Is excluding a child really the right answer?
With a “sudden increase in exclusions” what does it all mean, and should we be worried about what we hear?
Let’s start with some facts,
- In 10 years, exclusions have decreased overall, but in the last 5 years, there has been a significant increase.
- The highest category, in general, is persistent disruptive behaviour.
- Pupils eligible for Free School Meals accounted for 40% of all exclusions.
- In special schools alone, the most common reason for exclusion was a physical assault against an adult.
It is worth taking some time to study the figures as the analysis is extensive. There are also a variety of tools and maps to look at which can offer a fascinating insight.
Why the increase?
A variety of people in the educational world have offered some thoughts as to what might have caused this increase and the reality is that all of the following factors have contributed to the situation.
1 Progress 8
For many, the introduction of Progress 8 has demanded a more academic-rich curriculum for schools in general. Essentially, what it has done is narrowed the field of GCSE’s that can count towards whole school data and in turn, schools have reduced GCSE Options to ensure their data maximises the Progress 8 restrictions, for example, a greater emphasis may have been placed on languages over the arts. Previously, in some schools, a number of students would have taken vocational subjects alongside their 5 GCSE’s however, this alternative provision has also been reduced. Often, vocational subjects supported our most hard to reach students who were most at risk of exclusion.
2 Austerity and funding cuts
Over recent years there has been a significant reduction in support services such as behaviour support teams and organisations like Connexions which provided a subtle but highly valued level of support for hard to reach children.
“Off-rolling” has been going on for years but really only recently has it come to light and presented to the public: when a child is permanently excluded from a school their exam results go to their new school, which in most cases is a Pupil Referral Unit (PRU) or Alternative Provision (AP). Schools can therefore significantly improve their GCSE results data by “off-rolling” key students. The majority of permanent exclusions happen in Year 10 and in the build-up to GCSEs in Year 11.
Exclude At Your Peril?
Regardless of the reasons, there are always huge implications caused by permanent exclusions – the biggest of which is for the child. Many children feel angry about their exclusion, they feel let down by their school and teachers. They also feel very nervous about going to a PRU or AP as they may have heard negative stories about them. They can also be in an unfamiliar town and up to an hour from home. As with all schools, their experience at a PRU can vary greatly and, like everything, there are ones that do better than others.
Many students can achieve more in the end as they are taught in smaller classes and their attendance at school improves. However, this isn’t always the case and for some, their future dreams and aspirations are shot to pieces.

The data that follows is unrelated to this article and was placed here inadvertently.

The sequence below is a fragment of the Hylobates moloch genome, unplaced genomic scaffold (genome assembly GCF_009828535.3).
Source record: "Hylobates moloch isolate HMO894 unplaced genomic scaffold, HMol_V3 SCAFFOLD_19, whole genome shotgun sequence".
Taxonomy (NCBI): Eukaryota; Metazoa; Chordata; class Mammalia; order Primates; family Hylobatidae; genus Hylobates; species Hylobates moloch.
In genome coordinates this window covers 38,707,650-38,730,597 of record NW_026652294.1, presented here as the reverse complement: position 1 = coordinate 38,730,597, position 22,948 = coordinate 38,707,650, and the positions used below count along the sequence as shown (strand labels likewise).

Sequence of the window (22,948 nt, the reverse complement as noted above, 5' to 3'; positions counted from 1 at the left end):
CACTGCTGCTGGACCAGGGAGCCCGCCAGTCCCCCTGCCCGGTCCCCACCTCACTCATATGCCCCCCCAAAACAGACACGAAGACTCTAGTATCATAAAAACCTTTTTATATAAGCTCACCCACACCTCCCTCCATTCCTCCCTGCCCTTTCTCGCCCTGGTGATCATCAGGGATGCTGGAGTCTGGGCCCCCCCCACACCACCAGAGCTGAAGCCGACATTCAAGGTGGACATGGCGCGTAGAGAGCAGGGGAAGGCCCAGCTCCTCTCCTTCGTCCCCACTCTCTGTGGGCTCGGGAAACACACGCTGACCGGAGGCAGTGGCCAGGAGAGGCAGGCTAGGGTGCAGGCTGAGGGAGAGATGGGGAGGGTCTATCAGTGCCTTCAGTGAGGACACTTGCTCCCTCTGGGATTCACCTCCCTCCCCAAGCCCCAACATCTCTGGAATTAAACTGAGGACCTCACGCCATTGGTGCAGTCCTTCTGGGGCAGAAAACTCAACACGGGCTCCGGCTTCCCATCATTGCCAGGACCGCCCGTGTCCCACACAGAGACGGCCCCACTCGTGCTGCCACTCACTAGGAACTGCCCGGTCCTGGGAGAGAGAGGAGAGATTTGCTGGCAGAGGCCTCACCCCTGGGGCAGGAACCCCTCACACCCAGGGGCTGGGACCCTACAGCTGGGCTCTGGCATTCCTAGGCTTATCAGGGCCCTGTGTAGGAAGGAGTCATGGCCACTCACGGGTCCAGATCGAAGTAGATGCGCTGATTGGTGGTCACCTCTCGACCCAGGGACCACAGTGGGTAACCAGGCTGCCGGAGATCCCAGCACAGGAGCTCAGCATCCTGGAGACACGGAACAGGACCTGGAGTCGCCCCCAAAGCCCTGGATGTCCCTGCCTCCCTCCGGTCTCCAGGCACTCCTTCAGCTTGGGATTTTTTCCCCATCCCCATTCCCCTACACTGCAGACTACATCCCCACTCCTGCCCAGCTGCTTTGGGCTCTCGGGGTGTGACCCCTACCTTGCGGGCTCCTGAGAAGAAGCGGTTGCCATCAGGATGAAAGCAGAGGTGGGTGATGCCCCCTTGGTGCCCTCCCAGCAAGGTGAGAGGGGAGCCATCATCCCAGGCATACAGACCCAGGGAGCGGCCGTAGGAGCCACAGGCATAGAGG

We also can’t ignore the reality that children in PRUs are at a greater risk of being groomed into gangs. Anne Longfield, the Children’s Commissioner, reminds us that “It’s easier for gangs to be able to access vulnerable children if they are all in one place.”
It is clear that even the children themselves are painfully aware of the pathway that exclusion can take them down when this year on GCSE results day a group of students from South London made a powerful statement by hacking the London Underground.
Stressed to the Hilt
It can also be a very stressful time for parents with many having serious disruption to their home and working life. But moving to a PRU could be less stressful than imagined. Many parents are eternally grateful for the support they and their child receive at a PRU. They report they have achieved so much more as a result.
Whenever we talk about exclusions it is important that we talk about those that benefit from certain children being removed from the school. What about the other 28, or so, children? Lessons can be significantly less disruptive and learning can be so much better without the disruption.
So, what’s the answer?
Some local authorities are considering fining schools up to £5,000 if they permanently exclude a child. Gloucestershire is not alone in this, but it is evidence that the local authorities are starting to recognise the issue.
I suggest we need to shift education back to being child-centered. In many instances, exclusions are the right choice for everyone. However, it is true and sad to say that more and more children are being side-lined to benefit school results. This simply has to stop.
Exclusions should be a last resort when all other options have been exhausted. If schools were held accountable for the children after exclusions there will be a shift in mentality around the impact. One small change could make a very big difference.